WILLOUGHBY, Hon. William (c.1616-73), of Hunsdon, Herts. and Charterhouse Yard, London.

Published in The History of Parliament: the House of Commons 1660-1690, ed. B.D. Henning, 1983
Available from Boydell and Brewer



Family and Education

b. c.1616, 3rd s. of William Willoughby, 3rd Baron Willoughby of Parham, (d.1617) by Lady Frances Manners, da. of John, 4th Earl of Rutland. educ. Eton 1623-4; travelled abroad (Italy) 1636; M. Temple 1652. m. by 1637, Anne (bur. 12 Jan. 1672), da. of Sir Philip Carey of Aldenham, Herts. and London, 8s. (3 d.v.p.) 6da. suc. bro. as 6th Baron 23/24 July 1666.1

Offices Held

Jt. keeper of Bestwood Park, Notts. 1638-49, ?May 1660-72; commr. for militia, Herts. and Notts. Mar. 1660, assessment, Herts. Aug. 1660-6, Lincs. Sept. 1660-1, 1664-6, (Lindsey) 1663-4, Notts. 1661-6; j.p. Herts. Mar. 1660-d., Notts. 1666-d.; col. of militia ft. Herts. Apr. 1660, dep. lt. c. Aug. 1660-d., commr. for loyal and indigent officers 1662.2

Commr. for plantations Dec. 1660-7; gov. of Barbados 1667-d.


Willoughby’s ancestors had held land in Lincolnshire since the reign of Richard I, and were first summoned to the House of Lords in 1313. This peerage passed through an heiress to the Berties, but Sir William Willoughby, who sat for Lincolnshire in 1545, was created Lord Willoughby of Parham two years later. Willoughby’s elder brother, the fifth lord, fought for Parliament in the first Civil War, but as a leader of the Presbyterians he was impeached by the army in 1647, and fled to Holland in the following year. He was appointed governor of Barbados by Charles II, but was obliged to capitulate to the commonwealth forces in 1652. Willoughby himself claimed shortly before his death to have served Charles II and his father ‘with all faithfulness and much danger’, though under the Rump he described himself as ‘in every way a person well-affected and no way obnoxious to the displeasure of Parliament for any delinquency’. The compounding commissioners allowed him a part of his brother’s estate in satisfaction of his claims under his father’s will. He was also awarded part of the Earl of Cleveland’s estates by the trustees for the sale of delinquents’ lands, from the proceeds of which he was able in 1653 to purchase Hunsdon from Lord Dover, a very distant cousin of his wife. This favourable treatment he doubtless owed to his brother-in-law, Bulstrode Whitelocke. His elder brother had remained an active conspirator since his return to England in 1652, assuming increasing importance as Mordaunt’s chief contact among the Presbyterian peers, but Willoughby himself is not mentioned by the royalist agents until 1658. It was to Hunsdon that Whitelocke fled on the collapse of the military regime at the end of 1659.3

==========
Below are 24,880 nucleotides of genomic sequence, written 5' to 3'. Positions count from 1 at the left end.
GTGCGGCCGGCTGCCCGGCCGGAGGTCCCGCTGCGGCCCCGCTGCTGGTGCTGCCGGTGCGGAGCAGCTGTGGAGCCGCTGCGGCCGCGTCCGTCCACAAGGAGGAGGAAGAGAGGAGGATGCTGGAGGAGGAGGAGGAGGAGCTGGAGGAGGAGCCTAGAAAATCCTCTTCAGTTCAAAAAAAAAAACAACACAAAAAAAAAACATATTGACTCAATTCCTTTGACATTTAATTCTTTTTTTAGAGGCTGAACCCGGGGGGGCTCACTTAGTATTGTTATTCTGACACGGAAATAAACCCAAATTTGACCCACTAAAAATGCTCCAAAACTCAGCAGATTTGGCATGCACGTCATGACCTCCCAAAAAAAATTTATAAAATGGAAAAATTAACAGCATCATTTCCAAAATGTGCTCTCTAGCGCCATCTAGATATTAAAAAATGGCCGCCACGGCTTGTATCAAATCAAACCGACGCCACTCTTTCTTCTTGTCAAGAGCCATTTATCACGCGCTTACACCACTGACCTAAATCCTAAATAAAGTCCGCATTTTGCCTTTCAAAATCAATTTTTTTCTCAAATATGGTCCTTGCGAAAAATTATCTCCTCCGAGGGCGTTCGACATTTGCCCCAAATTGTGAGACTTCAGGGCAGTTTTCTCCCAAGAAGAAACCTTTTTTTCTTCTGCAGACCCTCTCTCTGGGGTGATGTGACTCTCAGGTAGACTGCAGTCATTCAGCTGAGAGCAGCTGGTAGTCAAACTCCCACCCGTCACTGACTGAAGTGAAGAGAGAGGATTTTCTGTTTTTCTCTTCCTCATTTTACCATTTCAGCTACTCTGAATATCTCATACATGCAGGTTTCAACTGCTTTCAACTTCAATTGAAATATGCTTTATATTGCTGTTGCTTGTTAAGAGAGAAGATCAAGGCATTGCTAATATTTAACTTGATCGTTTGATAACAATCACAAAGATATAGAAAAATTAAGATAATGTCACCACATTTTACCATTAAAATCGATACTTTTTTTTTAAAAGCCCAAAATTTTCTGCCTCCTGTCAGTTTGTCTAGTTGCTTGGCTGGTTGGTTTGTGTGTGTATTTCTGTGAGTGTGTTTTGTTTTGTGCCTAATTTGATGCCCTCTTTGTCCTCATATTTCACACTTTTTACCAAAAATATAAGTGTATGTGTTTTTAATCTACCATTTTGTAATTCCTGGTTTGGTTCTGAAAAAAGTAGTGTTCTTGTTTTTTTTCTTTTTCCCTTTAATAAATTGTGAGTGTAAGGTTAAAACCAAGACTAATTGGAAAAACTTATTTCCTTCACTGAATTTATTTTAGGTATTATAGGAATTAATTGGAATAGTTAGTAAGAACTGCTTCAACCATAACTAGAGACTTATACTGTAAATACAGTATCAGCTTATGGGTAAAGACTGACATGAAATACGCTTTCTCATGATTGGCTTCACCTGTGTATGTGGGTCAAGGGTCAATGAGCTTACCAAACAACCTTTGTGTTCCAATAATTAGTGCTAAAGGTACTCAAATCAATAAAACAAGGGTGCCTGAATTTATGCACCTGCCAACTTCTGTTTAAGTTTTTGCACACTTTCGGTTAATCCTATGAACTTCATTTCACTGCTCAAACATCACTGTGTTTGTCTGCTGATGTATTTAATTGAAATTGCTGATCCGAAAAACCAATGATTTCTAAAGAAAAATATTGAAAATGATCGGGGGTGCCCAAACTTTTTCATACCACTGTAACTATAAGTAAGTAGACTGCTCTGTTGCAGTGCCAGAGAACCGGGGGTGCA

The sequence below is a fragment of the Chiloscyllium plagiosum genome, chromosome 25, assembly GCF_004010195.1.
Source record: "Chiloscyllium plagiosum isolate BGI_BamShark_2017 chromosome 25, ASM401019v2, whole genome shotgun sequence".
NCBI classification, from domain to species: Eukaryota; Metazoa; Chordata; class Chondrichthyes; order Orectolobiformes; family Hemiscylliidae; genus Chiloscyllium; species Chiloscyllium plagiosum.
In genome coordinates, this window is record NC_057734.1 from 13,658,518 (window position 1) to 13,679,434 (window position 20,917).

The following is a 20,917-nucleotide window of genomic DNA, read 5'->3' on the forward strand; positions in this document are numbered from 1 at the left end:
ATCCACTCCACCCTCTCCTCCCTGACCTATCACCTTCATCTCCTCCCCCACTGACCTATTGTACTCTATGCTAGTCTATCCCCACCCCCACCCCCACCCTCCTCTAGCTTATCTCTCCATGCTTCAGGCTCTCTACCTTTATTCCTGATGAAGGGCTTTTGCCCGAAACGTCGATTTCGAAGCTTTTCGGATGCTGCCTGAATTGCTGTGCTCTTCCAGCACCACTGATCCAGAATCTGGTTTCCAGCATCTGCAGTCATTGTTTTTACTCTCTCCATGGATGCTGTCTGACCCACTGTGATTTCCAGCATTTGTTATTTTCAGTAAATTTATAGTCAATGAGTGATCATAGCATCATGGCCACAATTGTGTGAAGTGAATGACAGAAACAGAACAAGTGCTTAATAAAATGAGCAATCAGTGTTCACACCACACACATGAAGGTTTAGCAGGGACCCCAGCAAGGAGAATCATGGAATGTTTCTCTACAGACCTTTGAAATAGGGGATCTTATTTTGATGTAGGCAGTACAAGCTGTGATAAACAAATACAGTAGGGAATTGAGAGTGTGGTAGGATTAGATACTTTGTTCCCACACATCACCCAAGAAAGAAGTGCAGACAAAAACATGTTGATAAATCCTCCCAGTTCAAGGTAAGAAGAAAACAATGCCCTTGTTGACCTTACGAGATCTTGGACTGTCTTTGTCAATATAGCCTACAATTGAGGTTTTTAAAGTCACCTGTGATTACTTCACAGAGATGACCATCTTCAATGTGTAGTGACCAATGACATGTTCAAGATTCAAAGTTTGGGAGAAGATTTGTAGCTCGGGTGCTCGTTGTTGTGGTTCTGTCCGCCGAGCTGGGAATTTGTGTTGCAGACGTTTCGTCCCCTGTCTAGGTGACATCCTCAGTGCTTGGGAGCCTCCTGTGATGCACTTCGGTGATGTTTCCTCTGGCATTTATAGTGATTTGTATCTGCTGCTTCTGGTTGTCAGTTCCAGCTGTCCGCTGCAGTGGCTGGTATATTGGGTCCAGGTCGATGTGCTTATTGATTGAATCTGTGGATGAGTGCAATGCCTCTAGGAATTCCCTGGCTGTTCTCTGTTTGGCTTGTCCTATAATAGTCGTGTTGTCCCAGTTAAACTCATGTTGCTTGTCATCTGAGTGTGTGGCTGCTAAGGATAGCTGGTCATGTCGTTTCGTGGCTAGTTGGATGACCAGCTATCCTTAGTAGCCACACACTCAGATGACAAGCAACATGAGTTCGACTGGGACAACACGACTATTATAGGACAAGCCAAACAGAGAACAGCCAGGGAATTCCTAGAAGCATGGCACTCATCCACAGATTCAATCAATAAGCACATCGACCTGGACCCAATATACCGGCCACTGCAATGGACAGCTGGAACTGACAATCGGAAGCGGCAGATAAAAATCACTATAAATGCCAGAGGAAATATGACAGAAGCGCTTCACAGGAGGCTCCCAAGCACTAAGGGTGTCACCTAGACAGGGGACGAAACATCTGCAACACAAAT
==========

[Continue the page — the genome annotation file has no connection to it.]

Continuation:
No direct connexion has been traced between Willoughby and the Midhurst constituency, except that he may have been at school with Lord Montagu, and it seems to have been the practice for Roman Catholic patrons to choose Presbyterians for their boroughs at the general election of 1660. Marked as a friend on Lord Wharton’s list, he was moderately active in the Convention. He was named to 17 committees, including the committee of elections and privileges, and acted as teller in six divisions. He favoured excepting William Sydenham and W